Talk about a song from the new album in which you had mixed feelings about going into the studio with but then, thanks to Monahan or another member’s efforts, you felt differently about it.
Well, I would say “Gwen, Now and Then,” which is now one of my favorite songs on the record. Originally, it was sort of a “rocker” – it had a big drum beat that went through the whole song. Then, during pre-production before we recorded it, Thom stripped it down to really just electric rhythm guitar. I had some serious doubts about that, but I think it turned out great.
Nearly every review of The Broken West conjures up images of Southern California, give us three albums that conjure up some hometown pride for you.
• The Byrds – Mr. Tambourine Man
• Love – Love
• Jon Brion – Meaningless
I became obsessive about the last Tegan & Sara album, The Con. What was my problem?
I don’t think you have a problem at all. It’s a really good record. The songs are great and Chris Walla’s production suits them perfectly. I think I’m a little bit more partial So Jealous, the record before, but that might be because that was my first introduction to them. Obviously, we love “Back In Your Head,” because we covered that almost every show on our tour last fall. And I love that song “Burn Your Life Down.” It’s just a very moody, affecting record.
We were lucky enough to get to meet them this summer. We played a festival with them in Calgary, and they are both so incredibly sweet and just fun to be around. And they are absolutely KILLER live. One of the best shows I’ve seen in a long, long time.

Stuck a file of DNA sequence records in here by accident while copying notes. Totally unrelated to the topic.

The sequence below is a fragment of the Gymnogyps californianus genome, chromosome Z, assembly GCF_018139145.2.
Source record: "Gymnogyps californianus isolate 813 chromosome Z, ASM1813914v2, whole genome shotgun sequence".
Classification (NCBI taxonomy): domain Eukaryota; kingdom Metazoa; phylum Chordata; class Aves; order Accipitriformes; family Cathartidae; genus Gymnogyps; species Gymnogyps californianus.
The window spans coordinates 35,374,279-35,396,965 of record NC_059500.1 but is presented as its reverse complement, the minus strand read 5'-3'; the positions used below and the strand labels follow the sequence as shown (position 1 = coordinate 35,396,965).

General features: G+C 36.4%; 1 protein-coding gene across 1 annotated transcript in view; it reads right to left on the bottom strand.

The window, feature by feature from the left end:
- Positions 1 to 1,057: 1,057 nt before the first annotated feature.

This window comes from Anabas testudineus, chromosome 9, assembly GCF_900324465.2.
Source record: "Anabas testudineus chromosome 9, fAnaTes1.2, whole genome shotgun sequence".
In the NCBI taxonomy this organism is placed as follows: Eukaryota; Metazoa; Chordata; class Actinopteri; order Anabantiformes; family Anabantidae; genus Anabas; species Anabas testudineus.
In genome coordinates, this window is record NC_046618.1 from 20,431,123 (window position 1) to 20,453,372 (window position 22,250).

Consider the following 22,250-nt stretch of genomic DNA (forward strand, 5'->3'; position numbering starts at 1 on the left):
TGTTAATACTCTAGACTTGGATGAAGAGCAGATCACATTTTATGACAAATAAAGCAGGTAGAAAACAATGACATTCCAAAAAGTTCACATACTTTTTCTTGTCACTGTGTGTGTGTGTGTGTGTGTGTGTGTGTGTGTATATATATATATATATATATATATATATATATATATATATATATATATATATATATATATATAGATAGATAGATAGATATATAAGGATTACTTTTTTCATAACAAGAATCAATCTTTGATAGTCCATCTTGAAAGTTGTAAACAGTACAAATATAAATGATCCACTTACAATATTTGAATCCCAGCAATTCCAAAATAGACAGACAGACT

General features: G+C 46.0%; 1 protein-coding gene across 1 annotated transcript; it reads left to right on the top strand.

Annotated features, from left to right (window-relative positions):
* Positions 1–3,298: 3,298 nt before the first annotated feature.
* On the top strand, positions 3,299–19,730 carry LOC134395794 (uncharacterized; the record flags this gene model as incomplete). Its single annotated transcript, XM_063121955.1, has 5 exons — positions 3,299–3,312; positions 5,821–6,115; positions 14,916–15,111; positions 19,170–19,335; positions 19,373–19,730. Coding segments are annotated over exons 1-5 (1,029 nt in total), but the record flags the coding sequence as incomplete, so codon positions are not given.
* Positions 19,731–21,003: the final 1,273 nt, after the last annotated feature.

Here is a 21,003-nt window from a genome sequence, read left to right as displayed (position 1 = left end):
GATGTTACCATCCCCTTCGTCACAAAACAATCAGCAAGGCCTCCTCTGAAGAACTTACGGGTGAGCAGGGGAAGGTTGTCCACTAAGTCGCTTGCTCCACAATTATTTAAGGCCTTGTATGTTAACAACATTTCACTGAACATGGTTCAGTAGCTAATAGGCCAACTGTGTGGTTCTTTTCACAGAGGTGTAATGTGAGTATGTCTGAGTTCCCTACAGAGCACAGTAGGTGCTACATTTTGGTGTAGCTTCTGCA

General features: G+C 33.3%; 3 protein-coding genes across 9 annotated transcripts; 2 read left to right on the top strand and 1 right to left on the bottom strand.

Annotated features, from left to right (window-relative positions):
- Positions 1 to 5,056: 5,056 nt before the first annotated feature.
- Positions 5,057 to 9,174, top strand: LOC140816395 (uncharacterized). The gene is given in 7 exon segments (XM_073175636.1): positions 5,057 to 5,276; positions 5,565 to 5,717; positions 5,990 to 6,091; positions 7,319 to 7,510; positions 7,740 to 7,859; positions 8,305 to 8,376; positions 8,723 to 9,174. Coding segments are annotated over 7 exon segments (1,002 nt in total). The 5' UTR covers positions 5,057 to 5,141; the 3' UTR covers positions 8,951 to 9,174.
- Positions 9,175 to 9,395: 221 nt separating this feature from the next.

Besides Motley Crue, give a shout to another SoCal band that doing some great shit that’s worthy of our attention.
The big earthquake is coming. You get the rest of boys together safely and are forced to relocate to another city. Based upon your extensive travels, you point the van towards what city and why.
I’d say Portland or Austin. We love both of those cities, and I think they both have enough of an open, West Coast/California feel (even though Austin is in Texas) that we could be happy there.
You’re in store for yet another lengthy tour after the album is released. What’s the first thing you do when you get home from it?
See my lovely girlfriend, sleep, and walk around my neighborhood.
Stream: Now Or Heaven.
09.09.2008 Denver, CO Hi Dive
09.10.2008 Omaha, NE Slowdown Jr.
09.11.2008 Iowa City, IA The Picador
09.12.2008 Madison, WI Orpheum Side Door
09.13.2008 Minneapolis, MN 400 Bar
09.15.2008 Chicago, IL Schubas
09.16.2008 Pontiac, MI Pike Room
09.17.2008 Toronto, ON Canada Horseshoe Tavern
09.21.2008 New York, NY Mercury Lounge
09.22.2008 Cambridge, MA The Middle East
09.23.2008 New Haven, CT Cafe Nine
09.24.2008 Washington, Rock N Roll Hotel
09.25.2008 Chapel Hill, NC Local 506
09.26.2008 Mt. Pleasant, SC Village Tavern
09.27.2008 Nashville, TN The Basement
09.29.2008 Memphis, TN Hi Tone
09.30.2008 Denton, TX Dan’s Silverleaf
10.01.2008 Austin, TX Mohawk
10.04.2008 Los Angeles, CA Spaceland